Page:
Living Well with Chronic Conditions focus of new workshop here
Published 8:34 am Friday, January 27, 2017
According to the National Institutes of Health, pain affects more Americans than diabetes, heart disease and cancer combined.
But there is help for those who suffer, in the six-week “Living Well with Chronic Conditions” program, set to begin with helping others to build skills and confidence in managing their conditions while maintaining their health, says Michael Maas, active aging program administrator, and Catholic Charities.
Workshop sessions will take place at the Mower County Senior Center from 9 a.m. to 11:30 a.m. each Wednesday for six weeks beginning Feb. 1, 2017.
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The six-week program is offered free of charge by Catholic Charities-Diocese of Winona in partnership with the Mower County Senior Center and SHIP (Statewide Health Improvement Partnership). The workshops are limited to 8-15 participants and space is granted on a first-come, first-served basis, Maas said, and is geared toward anyone age 18 or above. For more information, contact Maas at 507-450-1518.
While there are myriad conditions that can be chronic —conditions such as diabetes, arthritis, high blood pressure, heart disease are among the most common — all can have impacts on daily life.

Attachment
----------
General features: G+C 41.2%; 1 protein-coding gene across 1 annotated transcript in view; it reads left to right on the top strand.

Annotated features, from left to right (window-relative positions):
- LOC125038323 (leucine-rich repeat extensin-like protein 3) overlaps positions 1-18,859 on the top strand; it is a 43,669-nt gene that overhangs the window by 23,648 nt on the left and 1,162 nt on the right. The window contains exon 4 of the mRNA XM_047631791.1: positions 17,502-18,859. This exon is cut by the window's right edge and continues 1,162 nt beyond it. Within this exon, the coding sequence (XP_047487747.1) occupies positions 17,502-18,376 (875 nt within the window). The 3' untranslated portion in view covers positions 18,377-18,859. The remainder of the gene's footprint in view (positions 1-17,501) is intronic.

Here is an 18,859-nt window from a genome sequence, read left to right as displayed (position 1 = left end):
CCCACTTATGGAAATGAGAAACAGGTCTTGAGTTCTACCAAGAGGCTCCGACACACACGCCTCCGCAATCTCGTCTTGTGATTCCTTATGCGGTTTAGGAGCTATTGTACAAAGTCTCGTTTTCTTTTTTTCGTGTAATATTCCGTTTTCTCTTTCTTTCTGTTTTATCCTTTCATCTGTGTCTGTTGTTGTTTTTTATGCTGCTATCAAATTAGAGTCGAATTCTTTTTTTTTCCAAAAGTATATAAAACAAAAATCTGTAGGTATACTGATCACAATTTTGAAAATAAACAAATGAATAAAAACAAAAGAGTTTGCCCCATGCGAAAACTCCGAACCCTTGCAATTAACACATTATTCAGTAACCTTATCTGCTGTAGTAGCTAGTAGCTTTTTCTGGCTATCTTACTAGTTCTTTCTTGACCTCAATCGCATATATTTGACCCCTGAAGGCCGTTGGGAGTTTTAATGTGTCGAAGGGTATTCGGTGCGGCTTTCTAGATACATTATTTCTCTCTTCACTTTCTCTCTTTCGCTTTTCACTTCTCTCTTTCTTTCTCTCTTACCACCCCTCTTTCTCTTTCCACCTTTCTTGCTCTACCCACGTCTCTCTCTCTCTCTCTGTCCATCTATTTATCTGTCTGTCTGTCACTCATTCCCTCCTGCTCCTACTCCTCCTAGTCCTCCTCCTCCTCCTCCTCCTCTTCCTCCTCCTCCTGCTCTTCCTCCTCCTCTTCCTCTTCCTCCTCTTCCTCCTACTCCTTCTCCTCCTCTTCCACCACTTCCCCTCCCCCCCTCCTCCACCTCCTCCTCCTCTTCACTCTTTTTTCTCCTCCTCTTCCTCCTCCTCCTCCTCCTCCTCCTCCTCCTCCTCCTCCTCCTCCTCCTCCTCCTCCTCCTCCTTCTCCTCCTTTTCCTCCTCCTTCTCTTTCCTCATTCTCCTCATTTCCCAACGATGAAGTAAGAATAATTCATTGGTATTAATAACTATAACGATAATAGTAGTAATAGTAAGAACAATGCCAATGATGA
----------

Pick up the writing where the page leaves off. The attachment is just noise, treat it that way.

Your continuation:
“If I don’t get enough sleep, it affects my arthritis; if I don’t eat right, it affects my arthritis,” said Maas. “Chronic conditions can affect your outlook on life … all parts of your life.”
And, chronic conditions affect many. The NIH estimates that three in four adults over the age of 65 suffer from two or more chronic conditions. As a result, they are more likely to use more health care services and “suffer negative outcomes such as unnecessary hospitalizations, adverse drug reactions, declining functional stays and mortality,” according to a NIH article from its website.
Participants in the local program will address specific concerns and goals for people with ongoing health problems. Participants will goals and make a personalized plan to improve and maintain their health. The workshop, Maas said, is interactive and focuses on peer support.
Mower County Senior Center Executive Director Sara Schafer said the center was interested in this type of session for some time.
“We brainstormed several options,” and finally found the right one in this program.
“In Mower County we have a lot of people suffering; if we can lessen the burden, that’s what we want to do,” said Schafer. She estimated that many seniors at the center, for instance, have arthritis.
“I think it’s the number one thing our seniors deal with. We want to do our part” in helping management chronic conditions, she said.